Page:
Category Archives: Uncategorized

Welcome to 2012!

Happy New Year everyone! I know its been a while since I last posted but I’m feeling refreshed after a good break and ready to blog away in 2012. I hope everyone had a great holiday season. As for me, the RV and family are happily stationed in San Diego for at least the first part of the winter season. It is hard to beat southern CA weather in the winter. For this first post of the new year I thought I’d take a quick look back at some blog stats for 2011. Enjoy! For 2011 the blog had 59,000 … Continue reading

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August income investor dashboard

It’s time again for the monthly update of the income investor dashboard. July was an exciting month with stocks dropping in general, bonds defying the consensus chorus and rallying, and volatility spiking higher. Below is the updated income investor dashboard. As usual the highlighted green cells are for those areas that became less expensive, higher yields, during the month. The broad stock averages dropped about 1-2% for the month and the dividend ETFs did even poorer, dropping 2.5% to 3.5%. Some of the dividend ETFs, like IDV are starting to look interesting. What’s important to note is that the broad … Continue reading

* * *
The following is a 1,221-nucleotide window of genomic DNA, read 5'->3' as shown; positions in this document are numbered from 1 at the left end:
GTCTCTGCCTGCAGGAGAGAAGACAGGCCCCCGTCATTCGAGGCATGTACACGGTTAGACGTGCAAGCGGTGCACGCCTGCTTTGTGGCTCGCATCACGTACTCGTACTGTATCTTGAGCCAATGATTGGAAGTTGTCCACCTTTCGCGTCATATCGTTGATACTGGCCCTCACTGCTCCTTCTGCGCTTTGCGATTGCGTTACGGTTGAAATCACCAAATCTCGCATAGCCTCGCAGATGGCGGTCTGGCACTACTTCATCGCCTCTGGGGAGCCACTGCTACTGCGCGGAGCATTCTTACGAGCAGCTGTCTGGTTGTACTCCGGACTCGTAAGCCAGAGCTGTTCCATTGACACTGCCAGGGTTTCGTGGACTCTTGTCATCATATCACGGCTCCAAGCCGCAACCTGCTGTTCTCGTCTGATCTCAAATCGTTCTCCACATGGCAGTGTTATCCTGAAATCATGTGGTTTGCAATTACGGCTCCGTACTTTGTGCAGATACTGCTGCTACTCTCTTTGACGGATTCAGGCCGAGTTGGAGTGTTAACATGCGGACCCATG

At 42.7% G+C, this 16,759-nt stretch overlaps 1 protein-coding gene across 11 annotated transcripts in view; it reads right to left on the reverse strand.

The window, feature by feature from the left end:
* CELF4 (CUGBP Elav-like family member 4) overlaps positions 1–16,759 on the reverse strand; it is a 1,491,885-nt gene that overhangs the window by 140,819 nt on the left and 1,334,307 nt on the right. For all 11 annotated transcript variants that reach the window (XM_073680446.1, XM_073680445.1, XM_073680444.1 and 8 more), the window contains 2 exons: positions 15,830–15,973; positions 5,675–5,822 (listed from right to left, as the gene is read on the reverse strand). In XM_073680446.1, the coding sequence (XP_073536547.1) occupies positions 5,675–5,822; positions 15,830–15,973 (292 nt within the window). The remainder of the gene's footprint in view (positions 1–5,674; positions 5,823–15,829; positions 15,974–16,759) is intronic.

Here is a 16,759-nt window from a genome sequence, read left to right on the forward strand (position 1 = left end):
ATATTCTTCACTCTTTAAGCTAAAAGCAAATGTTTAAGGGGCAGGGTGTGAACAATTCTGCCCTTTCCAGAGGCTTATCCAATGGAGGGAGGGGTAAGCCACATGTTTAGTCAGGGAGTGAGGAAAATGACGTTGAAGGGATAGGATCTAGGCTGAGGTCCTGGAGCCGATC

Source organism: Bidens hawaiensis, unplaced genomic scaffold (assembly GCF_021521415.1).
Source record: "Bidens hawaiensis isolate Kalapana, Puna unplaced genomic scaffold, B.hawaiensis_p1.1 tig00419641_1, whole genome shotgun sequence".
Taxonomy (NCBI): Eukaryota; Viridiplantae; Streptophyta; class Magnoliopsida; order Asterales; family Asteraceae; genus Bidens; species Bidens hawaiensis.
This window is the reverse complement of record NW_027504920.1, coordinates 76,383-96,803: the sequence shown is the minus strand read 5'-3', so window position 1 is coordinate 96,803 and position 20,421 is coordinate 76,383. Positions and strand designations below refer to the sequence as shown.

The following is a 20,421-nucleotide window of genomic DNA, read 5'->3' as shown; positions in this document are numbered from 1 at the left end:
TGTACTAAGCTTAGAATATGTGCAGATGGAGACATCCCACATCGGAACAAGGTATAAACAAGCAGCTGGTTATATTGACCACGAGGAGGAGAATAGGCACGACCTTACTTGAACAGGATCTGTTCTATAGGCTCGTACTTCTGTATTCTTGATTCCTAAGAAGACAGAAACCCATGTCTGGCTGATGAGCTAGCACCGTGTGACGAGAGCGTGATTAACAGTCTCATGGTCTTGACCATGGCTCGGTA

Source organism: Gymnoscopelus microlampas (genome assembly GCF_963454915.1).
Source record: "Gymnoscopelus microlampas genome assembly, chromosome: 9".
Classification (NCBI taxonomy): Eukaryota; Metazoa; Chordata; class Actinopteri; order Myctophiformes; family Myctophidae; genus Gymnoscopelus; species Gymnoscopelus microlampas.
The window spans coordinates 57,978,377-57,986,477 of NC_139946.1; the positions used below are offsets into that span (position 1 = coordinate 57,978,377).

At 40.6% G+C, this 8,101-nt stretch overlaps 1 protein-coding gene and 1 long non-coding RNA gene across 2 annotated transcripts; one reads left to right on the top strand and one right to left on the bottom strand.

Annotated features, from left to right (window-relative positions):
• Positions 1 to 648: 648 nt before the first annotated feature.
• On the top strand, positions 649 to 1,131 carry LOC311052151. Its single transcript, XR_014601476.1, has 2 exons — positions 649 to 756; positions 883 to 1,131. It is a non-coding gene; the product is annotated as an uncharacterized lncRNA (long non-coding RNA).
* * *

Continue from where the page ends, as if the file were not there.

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Credit and liquidity risk in mortgage REITs

This is the 3rd post on mortgage REIT basics. In my last post on mortgage REITs (mREITs) I discussed interest rate risk. Today, I’ll discuss the other two major risks in investing in mREITs, credit risk and liquidity risk. Both of these risks can lay dormant for long periods of time and then rise quickly to severely impact mREIT prices. As they say in investing, everything is fine until it isn’t. Lets look at credit and liquidity risk and what an investor can do to mitigate them. Credit risk in mREITs is relatively easy to address. The bulk of investments … Continue reading

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Higher withdrawal rates via diversification & timing

In an earlier post I introduced a method to time the market, based on the 200-day moving average, that produced higher investment returns, lower volatility, and lower drawdowns than a buy and hold portfolio. As I’ve stated here many times lower drawdowns (max principal loss in any period) is critical for retirement portfolios. The fact the retirees need to make withdrawals every year, no matter what the market is doing, makes principal protection just as important as investment returns. For this post I wanted to know, can you have your cake and eat it too? Can you have higher investment … Continue reading

Posted in Portfolio, Retirement, Uncategorized | Tagged , , , | 16 Comments